When the sweet-faced girl who sang like an angel at the opening of the Beijing Olympics turned out to be lip-synching, Judith Shapiro wasn’t surprised.
The China expert had been observing the run-up to the game long before the rest of the world tuned in.
She knew that old neighborhoods of narrow streets beloved by tourists had been demolished, replaced by rows of gleaming stores that advertised Nike and Samsung.
She knew how the old men of Beijing had been ordered not to appear in traditional pyjamas during the games, and that even the pairing of white socks with black shoes had become taboo.
And she understood what it is about China that made these sweeping actions not only possible, but defensible to many Chinese.
Years ago, Shapiro became one of the first Americans to teach in China. She ended up cowriting a riveting personal glimpse of life in the Cultural Revolution, Son of the Revolution, that is still assigned in many college classrooms.
Shapiro is now a professor at the School of International Service, director of the Global Environmental Politics program, and director of the dual degree program in Natural Resources and Sustainable Development with the United Nations–affiliated University for Peace in Costa Rica.
Her work is strikingly cross-disciplinary. She teaches courses in international politics, comparative and regional studies, and international communication as well as environmental politics.
Among her recent books is Mao’s War Against Nature: Politics and the Environment in Revolutionary China, which traces how Mao’s China strove to conquer both human nature and nature itself in its struggle to realize utopian schemes. That era may have passed, but it set the context for the booming, wealth-seeking China of today that bulldozed its past and displaced millions of people as it sought to showcase its modernity in the 2008 Olympics.
“Man must conquer nature” was one of Mao’s most influential slogans. Though deeply at odds with the Chinese ideal of harmony between man and nature, it exemplified the approach the party would take.
There would be one model for all China, top down and centrally planned, with no regard for local conditions or opinions. Forests would be cut, rivers diverted, and the landscape altered, much as human nature was to be reshaped through collectivization and indoctrination. All China, from its people to its land, was to serve the revolution.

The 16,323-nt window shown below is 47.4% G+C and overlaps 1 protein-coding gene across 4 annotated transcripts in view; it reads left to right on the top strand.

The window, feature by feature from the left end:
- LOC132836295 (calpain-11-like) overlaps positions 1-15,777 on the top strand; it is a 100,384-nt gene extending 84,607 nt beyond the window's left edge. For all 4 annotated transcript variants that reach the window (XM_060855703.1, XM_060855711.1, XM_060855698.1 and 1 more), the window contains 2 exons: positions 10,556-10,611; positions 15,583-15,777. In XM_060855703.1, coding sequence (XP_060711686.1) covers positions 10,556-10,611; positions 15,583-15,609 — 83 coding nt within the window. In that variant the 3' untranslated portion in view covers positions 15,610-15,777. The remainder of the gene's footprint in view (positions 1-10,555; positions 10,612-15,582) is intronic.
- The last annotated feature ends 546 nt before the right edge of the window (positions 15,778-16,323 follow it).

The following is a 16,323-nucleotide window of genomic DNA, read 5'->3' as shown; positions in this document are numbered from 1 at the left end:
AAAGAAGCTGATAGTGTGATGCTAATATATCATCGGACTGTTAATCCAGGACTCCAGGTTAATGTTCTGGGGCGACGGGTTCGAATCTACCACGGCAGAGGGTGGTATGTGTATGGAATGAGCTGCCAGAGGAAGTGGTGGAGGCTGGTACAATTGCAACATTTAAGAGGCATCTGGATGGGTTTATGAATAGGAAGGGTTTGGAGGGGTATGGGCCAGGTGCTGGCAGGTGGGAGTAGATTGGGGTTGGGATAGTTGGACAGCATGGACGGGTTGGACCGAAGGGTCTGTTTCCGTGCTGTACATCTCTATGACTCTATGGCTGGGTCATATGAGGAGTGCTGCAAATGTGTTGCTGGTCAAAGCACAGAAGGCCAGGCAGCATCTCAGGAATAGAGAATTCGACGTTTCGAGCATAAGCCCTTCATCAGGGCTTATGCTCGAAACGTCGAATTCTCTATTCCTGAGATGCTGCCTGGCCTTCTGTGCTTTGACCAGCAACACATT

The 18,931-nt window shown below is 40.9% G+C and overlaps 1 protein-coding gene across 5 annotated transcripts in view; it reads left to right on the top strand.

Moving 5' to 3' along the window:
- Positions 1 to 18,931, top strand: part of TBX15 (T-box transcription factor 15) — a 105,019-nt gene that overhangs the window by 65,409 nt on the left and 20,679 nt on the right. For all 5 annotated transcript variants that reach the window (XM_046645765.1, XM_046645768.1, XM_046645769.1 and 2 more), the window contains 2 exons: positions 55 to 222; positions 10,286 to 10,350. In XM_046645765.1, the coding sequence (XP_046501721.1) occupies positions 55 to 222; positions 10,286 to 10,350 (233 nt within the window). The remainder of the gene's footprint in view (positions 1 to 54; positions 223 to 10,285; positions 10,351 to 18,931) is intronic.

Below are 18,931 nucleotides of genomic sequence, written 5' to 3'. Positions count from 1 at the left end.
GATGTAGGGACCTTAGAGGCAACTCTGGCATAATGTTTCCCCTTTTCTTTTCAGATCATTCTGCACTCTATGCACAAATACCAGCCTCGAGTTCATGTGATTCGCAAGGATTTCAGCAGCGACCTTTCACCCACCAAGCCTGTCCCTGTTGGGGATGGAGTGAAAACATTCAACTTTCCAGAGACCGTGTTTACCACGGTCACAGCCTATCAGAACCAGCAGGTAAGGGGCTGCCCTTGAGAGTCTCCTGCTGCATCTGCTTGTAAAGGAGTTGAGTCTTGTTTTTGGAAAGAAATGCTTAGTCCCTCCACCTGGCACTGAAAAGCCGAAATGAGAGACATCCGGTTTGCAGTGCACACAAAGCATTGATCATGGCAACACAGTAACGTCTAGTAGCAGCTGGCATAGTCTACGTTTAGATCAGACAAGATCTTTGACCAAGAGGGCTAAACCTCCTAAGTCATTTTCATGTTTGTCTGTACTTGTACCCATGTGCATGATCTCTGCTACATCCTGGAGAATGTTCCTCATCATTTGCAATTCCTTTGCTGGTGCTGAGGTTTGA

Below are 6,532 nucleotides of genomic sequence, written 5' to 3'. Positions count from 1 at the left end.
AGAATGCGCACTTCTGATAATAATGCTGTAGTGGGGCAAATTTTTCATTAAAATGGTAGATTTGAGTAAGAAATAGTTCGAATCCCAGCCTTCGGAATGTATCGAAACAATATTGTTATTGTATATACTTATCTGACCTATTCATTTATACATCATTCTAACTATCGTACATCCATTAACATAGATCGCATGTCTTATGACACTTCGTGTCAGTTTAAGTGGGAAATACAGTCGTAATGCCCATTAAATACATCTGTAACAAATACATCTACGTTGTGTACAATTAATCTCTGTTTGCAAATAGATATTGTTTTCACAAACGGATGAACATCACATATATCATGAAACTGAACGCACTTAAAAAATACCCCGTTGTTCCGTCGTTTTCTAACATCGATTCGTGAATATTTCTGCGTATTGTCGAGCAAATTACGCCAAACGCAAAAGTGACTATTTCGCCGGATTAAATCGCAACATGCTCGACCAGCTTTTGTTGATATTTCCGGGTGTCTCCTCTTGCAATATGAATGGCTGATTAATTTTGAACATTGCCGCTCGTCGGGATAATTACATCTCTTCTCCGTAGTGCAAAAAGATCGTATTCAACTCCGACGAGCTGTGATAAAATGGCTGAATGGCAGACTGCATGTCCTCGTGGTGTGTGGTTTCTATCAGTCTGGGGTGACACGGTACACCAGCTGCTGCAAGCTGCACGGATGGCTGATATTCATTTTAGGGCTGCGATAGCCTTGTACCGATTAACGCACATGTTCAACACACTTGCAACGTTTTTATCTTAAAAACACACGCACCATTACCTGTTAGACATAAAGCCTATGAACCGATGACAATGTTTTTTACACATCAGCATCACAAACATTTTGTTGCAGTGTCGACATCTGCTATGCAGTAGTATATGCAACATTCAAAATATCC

Mao died in 1976, and three years later, Shapiro landed in China. She was in her mid-20s, fluent in Chinese and with two master’s degrees, when she came to teach as one of the first “foreign experts” permitted in the country.
Only a few years earlier, China had been caught up in the Cultural Revolution, a time when, she says, “if you had a padded chair, you could be accused of being reactionary.” But with Mao’s death, the approved system of beliefs changed radically. The Communist Party launched a reform campaign called the Four Modernizations, and Shapiro arrived in a country where everyone seemed to be seeking what they called “the Three Rounds”: a watch, a dishwasher, and a bicycle.
After years of being taught that materialism was an evil to be annihilated, in the late ’70s the Chinese were being handed a new set of beliefs. “It was a time of enormous intellectual questioning and doubt,” Shapiro recalls.
In the midst of it she met and married a literature student. It was, in fact, the first such marriage in Communist China and required special permission from Chairman Deng Xiao-Ping. Together they wrote Son of the Revolution that told her husband’s wrenching story of growing up during the Cultural Revolution as it tore apart families and destroyed lives.